Table 1Typical heating values of woods used as fuelwood.

Source: IEA Energy Statistics Manual (IEA, 2004, p. 174).

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Table 2Typical densities of woods used as fuelwood.

Source: Wood-energy supply/demand scenarios in the context of poverty mapping (FAO, 2007, their Table A2.4).

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Table 3List of tropical countries.

Source: Journal of Tropical Psychology, Volume 1 (Morgan, 2011).

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The NRBf is obtained from the “expected” NRBf (for which suboptimal harvesting of wood fuel is assumed). The NRBf referenced is taken from the average of the low-plantation-productivity variant and the high-plantation-productivity variant of NRBB1+ NRBB2. The latter is generated under the assumption that wood fuel users can meet their wood fuel demand using both land cover change by-products and other sources (Bailis et al., 2015). For each country, a single NRBf is assumed for all years reported (Table 4).

Table 4Non-renewable biomass fraction (NRBf) based on country and region.

Source: authors' own elaboration.

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The calculation was run using R software for all countries and world regions, mapping UNSD to FAOSTAT countries for the application of subregional and regional statistics.

2.3 Data uncertainty and limitations

There are limitations and uncertainties associated with the estimates presented herein. First, we note that, although we assume that all fuelwood in tropical households (and the vast majority in the non-tropical countries and regions concerned) is used for food preparation, the input data refer to fuelwood energy use by households without a further breakdown. Second, the underlying data on energy use have gaps, especially in China and Africa. For countries with no data, these were imputed from the IEA energy database instead. Thirdly, for the underlying NRB fractions, 6 of 90 countries and territories were imputed based on regional averages. The uncertainty in the original wood fuel consumption data is much smaller for some countries than for others, depending on whether the activity data are collected using specific surveys (where a sense of the uncertainty can be measured) or whether national statistical offices use proxies and/or assumptions. In our case, using the level of uncertainty for “biomass in small sources” and “less-developed statistical systems” (such as energy statistics), an uncertainty of ±60 % can be assumed for activity data (IPCC, 2006, Table 2.15). Fourthly, the NRB fractions also possess uncertainty with respect to their temporal bias due to a similar number used for all years attached. Uncertainty in activity data was then combined with uncertainty in fuel emission factors (15 % to 18 %), computed by taking the IPCC lower and upper values of wood/wood waste emission factors. Uncertainty in the conversion factor is calculated as ±12 %. Lastly, the uncertainty for the NRBf values was computed to be ±1.3 %. The resulting overall uncertainty from the energy statistics and emission factors was obtained by applying the IPCC (IPCC, 2006) default error propagation method, resulting in the range of 63 % to +64 %.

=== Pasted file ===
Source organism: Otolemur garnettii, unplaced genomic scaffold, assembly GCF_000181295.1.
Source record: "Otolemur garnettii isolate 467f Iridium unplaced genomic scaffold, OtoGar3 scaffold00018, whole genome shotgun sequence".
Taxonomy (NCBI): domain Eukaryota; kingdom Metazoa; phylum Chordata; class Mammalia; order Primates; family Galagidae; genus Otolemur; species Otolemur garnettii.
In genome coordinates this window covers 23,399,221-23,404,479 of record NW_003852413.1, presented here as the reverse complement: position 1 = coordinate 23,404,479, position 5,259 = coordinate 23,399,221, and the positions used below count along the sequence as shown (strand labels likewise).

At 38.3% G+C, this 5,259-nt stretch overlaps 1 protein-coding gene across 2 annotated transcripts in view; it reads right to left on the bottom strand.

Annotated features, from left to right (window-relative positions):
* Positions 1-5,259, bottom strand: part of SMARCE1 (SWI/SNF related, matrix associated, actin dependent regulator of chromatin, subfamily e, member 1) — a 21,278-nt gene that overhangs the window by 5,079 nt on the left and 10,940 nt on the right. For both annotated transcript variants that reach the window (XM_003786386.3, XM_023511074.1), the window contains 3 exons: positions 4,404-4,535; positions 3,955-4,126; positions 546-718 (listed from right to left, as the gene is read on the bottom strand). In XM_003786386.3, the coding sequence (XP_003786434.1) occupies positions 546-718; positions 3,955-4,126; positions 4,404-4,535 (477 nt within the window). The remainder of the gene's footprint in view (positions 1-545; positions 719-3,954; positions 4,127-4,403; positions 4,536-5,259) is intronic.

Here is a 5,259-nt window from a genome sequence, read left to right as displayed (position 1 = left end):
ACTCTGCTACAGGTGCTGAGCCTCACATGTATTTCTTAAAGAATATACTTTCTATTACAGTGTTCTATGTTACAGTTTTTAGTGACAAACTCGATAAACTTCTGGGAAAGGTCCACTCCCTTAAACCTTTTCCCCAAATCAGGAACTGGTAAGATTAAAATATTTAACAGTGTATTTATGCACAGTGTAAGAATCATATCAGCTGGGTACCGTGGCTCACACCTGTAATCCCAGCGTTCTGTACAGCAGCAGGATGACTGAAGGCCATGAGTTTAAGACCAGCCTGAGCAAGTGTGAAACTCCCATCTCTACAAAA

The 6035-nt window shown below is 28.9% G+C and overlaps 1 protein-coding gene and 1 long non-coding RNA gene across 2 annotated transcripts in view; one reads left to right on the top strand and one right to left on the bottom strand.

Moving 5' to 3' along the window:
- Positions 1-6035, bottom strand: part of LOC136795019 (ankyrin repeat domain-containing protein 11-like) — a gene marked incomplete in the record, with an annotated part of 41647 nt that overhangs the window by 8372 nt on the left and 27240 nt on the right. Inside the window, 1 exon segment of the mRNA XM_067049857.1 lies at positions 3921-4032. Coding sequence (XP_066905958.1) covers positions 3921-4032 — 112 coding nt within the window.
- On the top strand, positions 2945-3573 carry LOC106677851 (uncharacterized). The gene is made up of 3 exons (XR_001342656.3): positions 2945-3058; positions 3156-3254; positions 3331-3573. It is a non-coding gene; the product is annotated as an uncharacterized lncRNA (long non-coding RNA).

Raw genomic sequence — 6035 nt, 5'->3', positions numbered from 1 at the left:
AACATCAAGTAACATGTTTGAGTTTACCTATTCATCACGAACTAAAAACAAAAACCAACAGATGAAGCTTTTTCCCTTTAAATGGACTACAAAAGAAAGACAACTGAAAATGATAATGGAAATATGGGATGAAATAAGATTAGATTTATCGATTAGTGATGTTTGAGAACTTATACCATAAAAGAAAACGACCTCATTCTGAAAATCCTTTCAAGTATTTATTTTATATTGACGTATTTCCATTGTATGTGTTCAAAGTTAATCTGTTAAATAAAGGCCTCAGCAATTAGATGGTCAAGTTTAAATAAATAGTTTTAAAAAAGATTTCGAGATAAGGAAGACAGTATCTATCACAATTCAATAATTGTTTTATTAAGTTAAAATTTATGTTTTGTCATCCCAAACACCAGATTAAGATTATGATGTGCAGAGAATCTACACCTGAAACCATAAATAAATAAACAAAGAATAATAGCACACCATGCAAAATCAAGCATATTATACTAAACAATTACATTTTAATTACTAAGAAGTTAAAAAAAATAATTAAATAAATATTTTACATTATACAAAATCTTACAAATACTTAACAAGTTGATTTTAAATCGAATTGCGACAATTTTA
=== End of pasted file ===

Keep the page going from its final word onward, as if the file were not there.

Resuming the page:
An additional limitation of this methodology is that, although unsustainable wood fuel extraction could be associated with both deforestation and forest degradation, our methodology does not single out the emissions that are attributable to each of them.

Finally, this analysis relies on static information about the NRBf of countries, whereas this fraction can change over time. An assessment of country NRB fractions should be undertaken on a regular basis, in order to obtain more precise and realistic figures of wood fuel use emissions.

3 Results

The results show that, globally, for the year 2019, the GHG emissions associated with the unsustainable (or non-renewable) fraction of wood fuel used by households were 741 652 kt for CO2, 1987 kt for CH4, and 26.5 kt for N2O. Therefore, the CO2 equivalent emissions were above 0.7 Gt in 2019, 6 % greater than in 1990 (Fig. 1). These emissions can be compared with the total 4.84 Gt CO2 yr−1 from deforestation (4.04 Gt CO2) and forest degradation (0.80 Gt CO2) estimated at the global level by Federici et al. (2015) over the period from 1991 to 2015. This emission value, associated with unsustainable wood fuel use by households, should be added to the 1.3 Gt CO2 eq. yr−1 associated with household food consumption (excluding bioenergy) in the year 2019 reported by FAOSTAT (Tubiello et al., 2022). Therefore, 2×109 Gt CO2 eq. yr−1 is a more precise figure of the emissions associated with human activity at this important step of the agri-food chain.

Figure 1Global GHG emissions from non-renewable wood fuel use by households for cooking from 1990 to 2019 (Mt CO2 eq.), including uncertainty ranges (source: authors, based on data from IEA and UNSD, 2022).


The top 10 countries (of the 90 countries covered by the dataset) are responsible for 69 % of the global GHG emissions attributable to wood fuel use for household food systems in 2019. No country from Latin America nor the Caribbean was among the top 10 GHG emitters. However, in terms of GHG emissions per person (based on population data from FAOSTAT), higher values can be seen in African countries: of the 10 top emitters, 5 are from sub-Saharan Africa, 3 are from southern Asia, 1 is from eastern Asia, and 1 is from South-East Asia.